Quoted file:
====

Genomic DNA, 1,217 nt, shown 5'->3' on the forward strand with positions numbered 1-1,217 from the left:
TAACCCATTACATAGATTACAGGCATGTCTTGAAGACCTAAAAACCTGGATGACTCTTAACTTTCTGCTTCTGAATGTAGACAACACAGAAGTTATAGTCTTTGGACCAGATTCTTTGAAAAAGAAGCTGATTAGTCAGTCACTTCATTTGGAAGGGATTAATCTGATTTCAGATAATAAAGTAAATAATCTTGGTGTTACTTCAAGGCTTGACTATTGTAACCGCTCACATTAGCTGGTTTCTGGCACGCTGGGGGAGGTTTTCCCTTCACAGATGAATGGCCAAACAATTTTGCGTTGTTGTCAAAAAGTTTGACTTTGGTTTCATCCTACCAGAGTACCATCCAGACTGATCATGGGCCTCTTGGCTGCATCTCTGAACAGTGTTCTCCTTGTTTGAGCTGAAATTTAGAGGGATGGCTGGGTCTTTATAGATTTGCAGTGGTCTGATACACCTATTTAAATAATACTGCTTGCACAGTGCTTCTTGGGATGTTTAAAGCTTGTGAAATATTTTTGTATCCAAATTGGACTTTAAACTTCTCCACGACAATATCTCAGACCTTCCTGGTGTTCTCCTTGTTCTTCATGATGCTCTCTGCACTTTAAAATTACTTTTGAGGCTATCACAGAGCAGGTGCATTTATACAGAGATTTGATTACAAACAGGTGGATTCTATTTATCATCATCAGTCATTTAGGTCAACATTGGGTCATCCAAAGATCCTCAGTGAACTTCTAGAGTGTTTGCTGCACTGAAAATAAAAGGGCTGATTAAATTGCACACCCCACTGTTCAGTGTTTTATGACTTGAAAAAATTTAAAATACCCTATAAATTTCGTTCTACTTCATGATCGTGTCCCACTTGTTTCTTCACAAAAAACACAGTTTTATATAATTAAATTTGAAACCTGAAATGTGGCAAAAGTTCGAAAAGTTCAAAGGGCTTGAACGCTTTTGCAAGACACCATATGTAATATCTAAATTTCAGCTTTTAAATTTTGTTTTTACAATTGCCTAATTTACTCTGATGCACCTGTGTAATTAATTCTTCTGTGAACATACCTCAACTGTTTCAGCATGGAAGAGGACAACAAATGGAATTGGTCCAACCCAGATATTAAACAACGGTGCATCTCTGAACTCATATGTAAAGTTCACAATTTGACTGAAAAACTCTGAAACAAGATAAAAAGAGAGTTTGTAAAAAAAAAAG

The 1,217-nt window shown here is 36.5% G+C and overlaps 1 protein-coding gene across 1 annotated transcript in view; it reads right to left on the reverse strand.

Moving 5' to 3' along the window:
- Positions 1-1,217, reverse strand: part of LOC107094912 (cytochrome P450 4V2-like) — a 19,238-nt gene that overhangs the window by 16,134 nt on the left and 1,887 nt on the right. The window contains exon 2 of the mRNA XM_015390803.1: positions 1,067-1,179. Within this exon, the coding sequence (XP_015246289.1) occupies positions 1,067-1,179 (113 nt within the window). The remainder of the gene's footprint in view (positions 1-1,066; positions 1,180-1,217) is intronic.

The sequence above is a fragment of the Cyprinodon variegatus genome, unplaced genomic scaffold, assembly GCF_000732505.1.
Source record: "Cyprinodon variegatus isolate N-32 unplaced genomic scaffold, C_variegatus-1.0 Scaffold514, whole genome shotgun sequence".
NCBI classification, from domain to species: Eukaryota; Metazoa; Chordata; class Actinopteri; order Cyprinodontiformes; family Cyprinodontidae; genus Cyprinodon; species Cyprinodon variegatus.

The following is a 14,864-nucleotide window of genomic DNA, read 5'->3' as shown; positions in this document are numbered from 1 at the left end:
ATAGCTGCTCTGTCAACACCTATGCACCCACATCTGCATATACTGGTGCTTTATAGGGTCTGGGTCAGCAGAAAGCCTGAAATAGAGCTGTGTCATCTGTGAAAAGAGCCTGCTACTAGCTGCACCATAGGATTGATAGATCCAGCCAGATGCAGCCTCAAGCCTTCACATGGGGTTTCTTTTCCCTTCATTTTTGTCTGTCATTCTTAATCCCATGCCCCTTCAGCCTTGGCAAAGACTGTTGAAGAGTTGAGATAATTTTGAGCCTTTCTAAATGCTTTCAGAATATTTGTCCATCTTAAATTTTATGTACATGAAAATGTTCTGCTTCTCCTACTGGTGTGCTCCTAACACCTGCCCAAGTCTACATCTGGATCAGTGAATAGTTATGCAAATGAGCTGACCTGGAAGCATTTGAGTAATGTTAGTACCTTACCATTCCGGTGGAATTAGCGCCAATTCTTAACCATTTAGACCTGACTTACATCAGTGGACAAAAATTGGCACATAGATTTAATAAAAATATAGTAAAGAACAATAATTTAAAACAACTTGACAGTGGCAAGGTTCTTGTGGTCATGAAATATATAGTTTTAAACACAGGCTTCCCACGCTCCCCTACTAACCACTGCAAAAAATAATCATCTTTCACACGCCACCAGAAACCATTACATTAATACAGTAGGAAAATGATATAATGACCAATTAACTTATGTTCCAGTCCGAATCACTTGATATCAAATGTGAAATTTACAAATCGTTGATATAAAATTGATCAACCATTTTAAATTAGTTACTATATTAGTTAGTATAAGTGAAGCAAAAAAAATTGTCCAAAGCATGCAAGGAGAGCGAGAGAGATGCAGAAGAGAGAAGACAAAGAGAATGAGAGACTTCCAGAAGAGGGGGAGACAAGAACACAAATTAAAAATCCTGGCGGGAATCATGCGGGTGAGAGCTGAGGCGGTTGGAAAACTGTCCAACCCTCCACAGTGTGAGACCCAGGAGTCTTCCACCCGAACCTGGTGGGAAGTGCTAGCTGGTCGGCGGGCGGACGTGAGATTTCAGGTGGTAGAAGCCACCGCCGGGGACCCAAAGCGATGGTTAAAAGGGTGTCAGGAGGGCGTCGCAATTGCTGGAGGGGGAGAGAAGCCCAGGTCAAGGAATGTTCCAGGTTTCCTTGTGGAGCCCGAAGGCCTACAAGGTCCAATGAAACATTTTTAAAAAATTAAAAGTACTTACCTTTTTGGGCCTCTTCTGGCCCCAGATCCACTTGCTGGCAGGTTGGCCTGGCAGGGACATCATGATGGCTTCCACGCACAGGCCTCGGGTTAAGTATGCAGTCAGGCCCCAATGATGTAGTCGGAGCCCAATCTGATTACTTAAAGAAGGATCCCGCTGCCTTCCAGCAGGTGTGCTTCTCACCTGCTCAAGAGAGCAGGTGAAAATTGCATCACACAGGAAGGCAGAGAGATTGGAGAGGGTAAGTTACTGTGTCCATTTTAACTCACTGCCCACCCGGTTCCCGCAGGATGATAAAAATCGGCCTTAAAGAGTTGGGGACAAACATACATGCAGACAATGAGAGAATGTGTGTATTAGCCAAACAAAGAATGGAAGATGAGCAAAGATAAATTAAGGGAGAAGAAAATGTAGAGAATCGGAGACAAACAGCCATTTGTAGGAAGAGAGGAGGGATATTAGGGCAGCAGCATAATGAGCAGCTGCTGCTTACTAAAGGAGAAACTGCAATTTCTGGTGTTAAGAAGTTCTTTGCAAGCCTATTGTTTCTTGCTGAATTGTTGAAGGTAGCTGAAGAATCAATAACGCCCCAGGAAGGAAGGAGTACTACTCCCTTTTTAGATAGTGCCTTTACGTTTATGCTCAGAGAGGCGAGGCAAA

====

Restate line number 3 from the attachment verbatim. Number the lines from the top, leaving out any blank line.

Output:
The 1,217-nt window shown here is 36.5% G+C and overlaps 1 protein-coding gene across 1 annotated transcript in view; it reads right to left on the reverse strand.